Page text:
Her quartet The Hermes Experiment is comprised of clarinet, soprano voice, harp and double bass. They are winners of the Tunnell Trust Awards 2017, Park Lane Group Young Artists 2015-16, UK Young Artists 2014 and winners of Nonclassical’s Battle of the Bands 2014. The ensemble regularly commissions new works (over 50 so far) as well as creating their own innovative arrangements and venturing into live free improvisation. The group also strives to create a platform for cross-disciplinary collaboration: they recently created a ‘musical exhibition’ with photographer Thurstan Redding and a new interpretation of Shakespeare’s The Winter’s Tale which they developed during an Aldeburgh Music Residency. Recent praise for the quartet include: “The performance was meticulously nuanced, witty and chic.” ★★★★ The Times // “This clever mix of instruments is more versatile than you might first think” ★★★★ The Observer // “The combination of harp, clarinet, voice and double bass is not one you hear every day, but in the right hands it works brilliantly. The Hermes Experiment who sport this line-up have in a short few years commissioned prodigiously for it, opening a whole new expressive world” Evening Standard. The Hermes Experiment receive support from Arts Council England, the RVW Trust, PRS for Music Foundation, Britten-Pears Foundation, Hinrichsen Foundation, Help Musicians UK, Nicholas Boas Charitable Trust, Future of Russia Foundation and Oleg Prokofiev Foundation.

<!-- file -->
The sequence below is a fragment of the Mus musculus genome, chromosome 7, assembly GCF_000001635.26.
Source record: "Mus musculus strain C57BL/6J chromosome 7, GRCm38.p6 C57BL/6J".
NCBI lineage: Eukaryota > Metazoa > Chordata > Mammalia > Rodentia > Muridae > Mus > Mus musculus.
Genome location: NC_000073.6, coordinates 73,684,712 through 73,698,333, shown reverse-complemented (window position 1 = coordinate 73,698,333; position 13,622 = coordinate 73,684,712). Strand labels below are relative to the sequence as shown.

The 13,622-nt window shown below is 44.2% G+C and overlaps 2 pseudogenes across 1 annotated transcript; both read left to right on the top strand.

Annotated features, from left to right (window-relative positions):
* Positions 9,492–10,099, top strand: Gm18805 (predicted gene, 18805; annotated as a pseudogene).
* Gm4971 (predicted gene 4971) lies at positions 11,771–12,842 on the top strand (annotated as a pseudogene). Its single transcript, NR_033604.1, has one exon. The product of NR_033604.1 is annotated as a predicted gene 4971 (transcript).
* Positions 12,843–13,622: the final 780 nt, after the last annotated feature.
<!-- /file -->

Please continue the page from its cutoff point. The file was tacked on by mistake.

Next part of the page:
Héloïse is a founding member (vocals/cello) of five-piece folk band The Coach House Company who have released two original EP discs: The Coach House Company (2014) and Maiden Tales (2016). She is also a founding member of vocal ensemble SHARDS, who feature on Nils Frahm’s new album All Melody.